LANDOVER, Md. – With two minutes and 24 seconds remaining, 80 yards from the end zone and needing a touchdown to win, Washington quarterback Kirk Cousins was calm as he stepped into the huddle. He had been in this position at FedEx Field three weeks earlier – although with much more time on the clock before – when he led the game-winning drive against Philadelphia.
But history wasn’t on his side, not recently or overall. Washington hadn’t won since the comeback against Eagles, with Cousins’ propensity to throw picks playing a role. And the franchise had never overcome a 24-point deficit, which it faced midway through the second-quarter.
None of that fazed Cousins. Not Sunday’s first half against Tampa Bay. Not the two weeks of ridicule he faced locally and national ridicule. Not the team’s turmoil and voices calling for his benching.
The only that mattered getting down the field and across the goal line. And that’s what he did, triggering an 11-play drive that ended with a 6-yard TD pass to Jordan Reed for an improbable 31-30 victory.
“If there’s a sense of panic in the huddle we’re in trouble, Cousins said of the decisive drive. “So I hope there calm and confidence at all times.”
Maybe on the field, but everyone everywhere else is a long way from feeling assured.
Cousins had thrown a pair of interceptions in two consecutive games and there was a nagging fear he had one in him on Sunday. On the play before Reed’s winning grab with 24 seconds left, Cousins’ pass bounced off a defender’s hands. We don’t want to consider the castigation that would follow an interception in the end zone.
But just as in losses, you can’t point to bad plays in a victory and say would’ve, could’ve, should’ve. The fact is Cousins completed 9-of-11 passes to drive the length of the field win after Washington trailed 24-0. And despite the talk all season long that the team can’t win with this quarterback chucking it all over the field, Cousins finished 33-of-40 for 317 yards, three TDs and no interceptions.
His rating (124.7) was the second-highest of his career, topped only by a game against Baltimore in which he was 2-for-2.
The question is can he do it consistenly. Through the first seven games this season, Cousins’ stat line had read two picks, zero picks, two picks, zero picks, two picks, two picks and now zero again, which spells “career backup.”
Game-winning drives against 2-4 teams that inexplicably defend the middle instead of the sideline during two-minute drills are great, but New England is next on the schedule and …
“There’s going to be pressure on him every week,” said coach Jay Gruden, who can say the same thing about himself. “How he responds is what’s going to make him. He’s going to have his ups and downs as a professional quarterback in the National Football League. Everyone does.”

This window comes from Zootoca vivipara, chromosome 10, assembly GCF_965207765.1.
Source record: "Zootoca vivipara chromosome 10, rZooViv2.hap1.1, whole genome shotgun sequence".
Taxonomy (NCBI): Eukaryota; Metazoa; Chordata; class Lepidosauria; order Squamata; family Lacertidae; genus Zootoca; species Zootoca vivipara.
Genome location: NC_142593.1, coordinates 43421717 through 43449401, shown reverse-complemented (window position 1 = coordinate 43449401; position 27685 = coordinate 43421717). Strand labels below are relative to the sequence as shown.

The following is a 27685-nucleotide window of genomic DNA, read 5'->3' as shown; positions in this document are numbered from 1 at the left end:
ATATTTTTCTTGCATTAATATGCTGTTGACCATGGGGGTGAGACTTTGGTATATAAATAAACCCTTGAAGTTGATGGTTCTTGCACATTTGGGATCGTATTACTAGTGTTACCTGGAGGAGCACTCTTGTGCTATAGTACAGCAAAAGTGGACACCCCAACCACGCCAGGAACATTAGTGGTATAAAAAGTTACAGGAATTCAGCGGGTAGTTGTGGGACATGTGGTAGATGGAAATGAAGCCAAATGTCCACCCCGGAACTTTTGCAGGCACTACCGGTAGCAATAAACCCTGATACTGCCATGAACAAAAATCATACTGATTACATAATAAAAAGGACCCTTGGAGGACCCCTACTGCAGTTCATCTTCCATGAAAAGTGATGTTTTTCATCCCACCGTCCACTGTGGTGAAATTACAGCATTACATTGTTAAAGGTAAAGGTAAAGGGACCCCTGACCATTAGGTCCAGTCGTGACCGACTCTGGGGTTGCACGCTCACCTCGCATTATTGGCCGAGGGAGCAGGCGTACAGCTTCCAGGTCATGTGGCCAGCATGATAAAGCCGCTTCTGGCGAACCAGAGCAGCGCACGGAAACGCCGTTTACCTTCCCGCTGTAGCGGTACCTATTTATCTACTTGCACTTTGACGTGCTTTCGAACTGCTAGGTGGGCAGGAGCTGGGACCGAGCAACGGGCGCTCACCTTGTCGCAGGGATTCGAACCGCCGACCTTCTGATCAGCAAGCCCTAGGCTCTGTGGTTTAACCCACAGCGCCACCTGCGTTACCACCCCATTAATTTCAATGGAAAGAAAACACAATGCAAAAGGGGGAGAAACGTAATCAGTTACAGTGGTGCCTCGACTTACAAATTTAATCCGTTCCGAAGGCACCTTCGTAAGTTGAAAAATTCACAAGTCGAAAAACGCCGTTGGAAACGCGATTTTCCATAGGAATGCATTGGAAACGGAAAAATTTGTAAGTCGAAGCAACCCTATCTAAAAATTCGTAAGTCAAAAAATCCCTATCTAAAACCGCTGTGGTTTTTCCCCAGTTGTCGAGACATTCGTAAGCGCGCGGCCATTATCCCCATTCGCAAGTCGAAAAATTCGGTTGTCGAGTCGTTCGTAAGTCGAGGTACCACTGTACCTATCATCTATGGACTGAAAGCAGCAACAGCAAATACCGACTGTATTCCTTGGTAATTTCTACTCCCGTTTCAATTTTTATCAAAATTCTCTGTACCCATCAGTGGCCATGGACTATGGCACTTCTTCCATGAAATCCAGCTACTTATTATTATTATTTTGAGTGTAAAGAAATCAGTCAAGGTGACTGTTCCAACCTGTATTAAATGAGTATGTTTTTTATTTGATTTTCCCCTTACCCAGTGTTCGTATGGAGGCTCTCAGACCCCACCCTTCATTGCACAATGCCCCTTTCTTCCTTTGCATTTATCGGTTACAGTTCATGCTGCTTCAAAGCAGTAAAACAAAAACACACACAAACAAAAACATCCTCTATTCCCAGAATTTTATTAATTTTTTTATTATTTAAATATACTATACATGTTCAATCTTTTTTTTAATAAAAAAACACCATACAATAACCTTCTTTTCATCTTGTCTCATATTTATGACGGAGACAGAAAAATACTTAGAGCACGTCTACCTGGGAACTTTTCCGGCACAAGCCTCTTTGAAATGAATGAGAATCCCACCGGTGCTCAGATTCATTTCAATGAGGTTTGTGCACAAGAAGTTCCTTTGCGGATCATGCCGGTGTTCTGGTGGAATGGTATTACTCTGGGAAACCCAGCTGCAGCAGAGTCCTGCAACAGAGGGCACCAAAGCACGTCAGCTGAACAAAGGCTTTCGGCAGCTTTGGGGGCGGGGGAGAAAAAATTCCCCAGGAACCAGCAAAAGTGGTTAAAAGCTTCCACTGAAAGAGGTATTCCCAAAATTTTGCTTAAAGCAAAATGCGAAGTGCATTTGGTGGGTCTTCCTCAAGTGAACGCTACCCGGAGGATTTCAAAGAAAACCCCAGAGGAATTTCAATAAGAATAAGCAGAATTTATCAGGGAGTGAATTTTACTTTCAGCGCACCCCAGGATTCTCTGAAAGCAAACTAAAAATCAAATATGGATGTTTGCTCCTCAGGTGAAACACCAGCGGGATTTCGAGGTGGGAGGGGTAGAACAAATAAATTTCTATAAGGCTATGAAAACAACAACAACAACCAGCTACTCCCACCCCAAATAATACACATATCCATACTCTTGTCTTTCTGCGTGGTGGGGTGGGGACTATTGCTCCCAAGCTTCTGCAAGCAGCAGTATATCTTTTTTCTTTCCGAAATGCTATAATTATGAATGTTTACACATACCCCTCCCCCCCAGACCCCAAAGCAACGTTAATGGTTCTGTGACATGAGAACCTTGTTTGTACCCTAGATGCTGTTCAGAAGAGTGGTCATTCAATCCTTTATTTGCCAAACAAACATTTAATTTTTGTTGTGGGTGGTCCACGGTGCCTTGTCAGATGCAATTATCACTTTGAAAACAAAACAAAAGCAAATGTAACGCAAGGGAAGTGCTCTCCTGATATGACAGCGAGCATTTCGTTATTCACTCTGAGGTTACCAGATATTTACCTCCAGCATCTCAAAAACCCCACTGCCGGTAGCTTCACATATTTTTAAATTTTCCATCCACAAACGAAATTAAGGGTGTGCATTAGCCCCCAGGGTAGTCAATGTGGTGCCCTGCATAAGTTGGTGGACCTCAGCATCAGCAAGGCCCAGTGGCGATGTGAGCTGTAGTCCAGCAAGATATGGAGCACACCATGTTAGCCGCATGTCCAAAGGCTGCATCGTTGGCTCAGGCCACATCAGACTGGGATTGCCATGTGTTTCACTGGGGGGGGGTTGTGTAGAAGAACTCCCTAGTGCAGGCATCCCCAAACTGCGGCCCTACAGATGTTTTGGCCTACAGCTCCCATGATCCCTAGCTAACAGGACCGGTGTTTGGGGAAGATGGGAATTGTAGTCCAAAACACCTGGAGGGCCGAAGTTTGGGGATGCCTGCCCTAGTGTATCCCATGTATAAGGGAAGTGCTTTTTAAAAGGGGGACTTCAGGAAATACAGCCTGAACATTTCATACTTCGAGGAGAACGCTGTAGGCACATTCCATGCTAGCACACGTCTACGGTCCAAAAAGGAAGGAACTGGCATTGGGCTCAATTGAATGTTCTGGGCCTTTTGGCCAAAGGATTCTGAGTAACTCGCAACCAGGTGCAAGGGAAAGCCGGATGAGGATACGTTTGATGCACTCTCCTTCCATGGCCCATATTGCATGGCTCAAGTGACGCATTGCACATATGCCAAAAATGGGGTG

The downs are so depressing, exasperating and demoralizing, like his sack-fumble turnover that was returned 43 yards for the 24-0 lead. But the ups are such a tease, so exhilarating and tantalizing. Even while the offense was laying a collective egg in the first half, netting 123 yards, Cousins was showing the promise that seems so fleeting.
On a day in which the running game was nonexistent, he recorded his first rushing touchdown of the season, getting Washington on the board just before halftime. He led scoring drives on five of last six possessions (not counting the victory-formation kneel down). He gave hope to his believers while keeping his detractors at bay for at least another game.
Some of those detractors were among the 74,000 in attendance, who voiced their opinion with a spattering of boos as the team went in for intermission. “You certainly don’t want to here them,” Cousins said. “But they pay for their ticket and can do what they want.
“I heard cheers at the end and that’s all that matters.”
Washington flipped the script for once. All season long it had flopped in the second half after being fairly stout in the first half. We’re still waiting for a solid four quarters of football. And we’re still waiting for back-to-back good games from the quarterback.
“It’s not like all of our problems are solved and we have everything figured out,” he said. “At the same time, when I throw two interceptions and we lose, I’m not going to freak out and hit the panic buttion. If I start to do that, I won’t last in this leaue very long.”
On the contrary, he can have a very long career in the NFL. There are 32 clipboards and one could have his name on it. But if he going to prove himself as a bonafide starter, it helps to have a couple of game-winning drives on the resume.
We know he can be be rushed and rattled and reckless. On Sunday, however, he was cool and calm and collected.
It’s still a mystery as to which portrait ultimately emerges as the most dominant.